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Dylan McMahon Seville Estate

Dylan McMahon now helms the estate planted by his grandfather in the 1970s. Seville Estate may not be family-owned anymore, but McMahon is the respectful custodian of that family history, with an unwavering eye to carrying the estate name forward to even greater heights. With a natural focus on the regional stars, chardonnay and pinot noir, Seville is one of the early champions of shiraz, and still one of the Yarra’s top exponents. McMahon was a three-time Young Gun Finalist, in 2011, ’12 and ’14.

Seville Estate is one of the Yarra Valley’s oldest and most important vineyards, being planted by Dr Peter McMahon in 1972. It wasn’t the first vineyard planted after economic decline saw a once rich viticultural area wiped out, but it was in a small clutch of now iconic names that have defined the region.

Dylan McMahon is the grandson of Dr McMahon, but his no straight story of a generational winemaking dynasty. His grandfather had retired in 1996 and decided to sell the estate the same year. Brokenwood was the buyer then, though it has since been sold and bought a couple more times, and never back into family hands. Indeed, Dylan took on a role at the winery in 1999 to save some money while on deferment from an electrical engineering degree, rather than to fulfill any winemaking ambitions.

McMahon had always helped out with vineyard and winery work as a kid, but that paying role lit a flame that saw him enrol in a wine science degree at Charles Sturt University and travel to gain more worldly experience. That degree was finally finished in 2008, but he had worked vintages at Brokenwood, Hugel & Fils, Domaine Paul Blanck and Jean Claude Boisset before graduating. He had also taken on the Chief Winemaking role at Seville in 2004 – a rapid ascent.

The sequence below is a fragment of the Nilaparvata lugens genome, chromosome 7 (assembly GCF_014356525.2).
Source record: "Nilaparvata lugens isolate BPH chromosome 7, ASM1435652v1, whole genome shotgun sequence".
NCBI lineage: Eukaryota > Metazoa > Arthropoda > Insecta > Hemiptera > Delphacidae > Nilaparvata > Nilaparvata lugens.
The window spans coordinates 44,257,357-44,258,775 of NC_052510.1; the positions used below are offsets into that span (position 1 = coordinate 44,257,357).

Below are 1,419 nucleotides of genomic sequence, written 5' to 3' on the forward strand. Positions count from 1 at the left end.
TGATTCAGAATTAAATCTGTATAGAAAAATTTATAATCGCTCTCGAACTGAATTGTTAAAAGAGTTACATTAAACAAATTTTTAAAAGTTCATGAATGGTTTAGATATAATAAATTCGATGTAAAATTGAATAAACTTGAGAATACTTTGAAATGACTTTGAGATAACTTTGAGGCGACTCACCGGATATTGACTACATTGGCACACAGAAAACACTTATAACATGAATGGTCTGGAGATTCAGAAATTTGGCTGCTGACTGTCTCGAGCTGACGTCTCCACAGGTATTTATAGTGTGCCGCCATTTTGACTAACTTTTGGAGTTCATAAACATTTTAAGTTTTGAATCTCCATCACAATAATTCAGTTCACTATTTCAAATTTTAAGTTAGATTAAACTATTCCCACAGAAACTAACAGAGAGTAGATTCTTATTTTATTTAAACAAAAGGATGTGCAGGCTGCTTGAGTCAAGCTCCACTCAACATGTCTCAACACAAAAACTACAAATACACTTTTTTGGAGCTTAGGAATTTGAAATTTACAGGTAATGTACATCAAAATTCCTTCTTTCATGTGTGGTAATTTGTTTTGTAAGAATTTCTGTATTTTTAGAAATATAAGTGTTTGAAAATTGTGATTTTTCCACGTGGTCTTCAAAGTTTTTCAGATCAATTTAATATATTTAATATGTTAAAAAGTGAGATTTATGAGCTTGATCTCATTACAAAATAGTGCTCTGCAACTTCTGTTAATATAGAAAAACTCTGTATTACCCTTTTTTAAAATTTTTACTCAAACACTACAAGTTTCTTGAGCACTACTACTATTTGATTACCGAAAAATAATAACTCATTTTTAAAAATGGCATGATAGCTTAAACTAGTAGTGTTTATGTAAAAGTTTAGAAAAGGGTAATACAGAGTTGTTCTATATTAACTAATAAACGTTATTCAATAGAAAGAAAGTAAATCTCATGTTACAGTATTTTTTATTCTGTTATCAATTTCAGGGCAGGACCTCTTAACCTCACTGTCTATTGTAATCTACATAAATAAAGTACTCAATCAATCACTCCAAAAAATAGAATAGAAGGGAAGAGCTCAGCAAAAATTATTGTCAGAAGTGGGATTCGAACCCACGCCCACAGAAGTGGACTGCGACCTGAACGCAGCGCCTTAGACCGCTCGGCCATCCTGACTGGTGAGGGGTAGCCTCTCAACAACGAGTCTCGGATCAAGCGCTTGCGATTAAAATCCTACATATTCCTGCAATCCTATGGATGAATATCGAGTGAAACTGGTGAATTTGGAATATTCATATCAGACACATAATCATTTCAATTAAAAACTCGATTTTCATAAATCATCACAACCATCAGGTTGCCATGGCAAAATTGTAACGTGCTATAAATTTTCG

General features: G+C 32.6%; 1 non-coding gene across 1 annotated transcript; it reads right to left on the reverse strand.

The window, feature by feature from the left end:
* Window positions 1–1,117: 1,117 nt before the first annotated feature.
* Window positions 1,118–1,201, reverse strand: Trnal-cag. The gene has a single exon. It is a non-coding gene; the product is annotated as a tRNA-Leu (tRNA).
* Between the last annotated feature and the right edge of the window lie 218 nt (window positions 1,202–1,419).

McMahon credits Brokenwood’s Iain Riggs as a key mentor, along with Seville winemaker of the time, Alistair Butt, but the guidance of his grandfather from those early years has also been indelible. “My grandfather was a great influence, he taught me about the discipline and the focus of winemaking,” he says. “He would pick me up on the smallest details, like how to roll a hose or clean the floor. At the time, I thought he was just really hard to work with but now appreciate what he was trying to teach me.”

Along with the Seville wines, McMahon makes wines under the Burton McMahon banner with his good friend Matt Burton of the Hunter Valley’s Gundog Estate, turning out multiple site-specific expressions for the Yarra Valley and Gippsland.

“I love making wines from the Yarra Valley, the diversity of varieties and subregions make it really interesting,” says McMahon. “This is not to say I don’t like making wines from other regions, far from it. Having the opportunity to focus in on a region and learn about the detail and how it translates to wine style has been fascinating.”

Today, Dylan is Chief Winemaker and General Manager of Seville Estate, with new ownership allowing it to expand and replant to mitigate the effects of encroaching phylloxera, a process that he sees as one that needs to embrace the legacy of his grandfather.

“Replanting continues to be a focus for Seville Estate, grafting the old vines onto new American rootstock is a long-term process. Preserving the original vine material for the future is extremely important to our wine style and for the continuation of our history and story.”

That original vine material contributes to one of the Yarra’s most distinct expressions of shiraz, sourced from the original 1972 plantings and bearing the name of Seville’s founder. That wine is fermented in new barrels tipped on their ends and is all whole-bunch fermented with ambient yeasts and spends over three months on skins. It’s a neat tribute to the past and a snapshot of a creative winemaker forging his own path.

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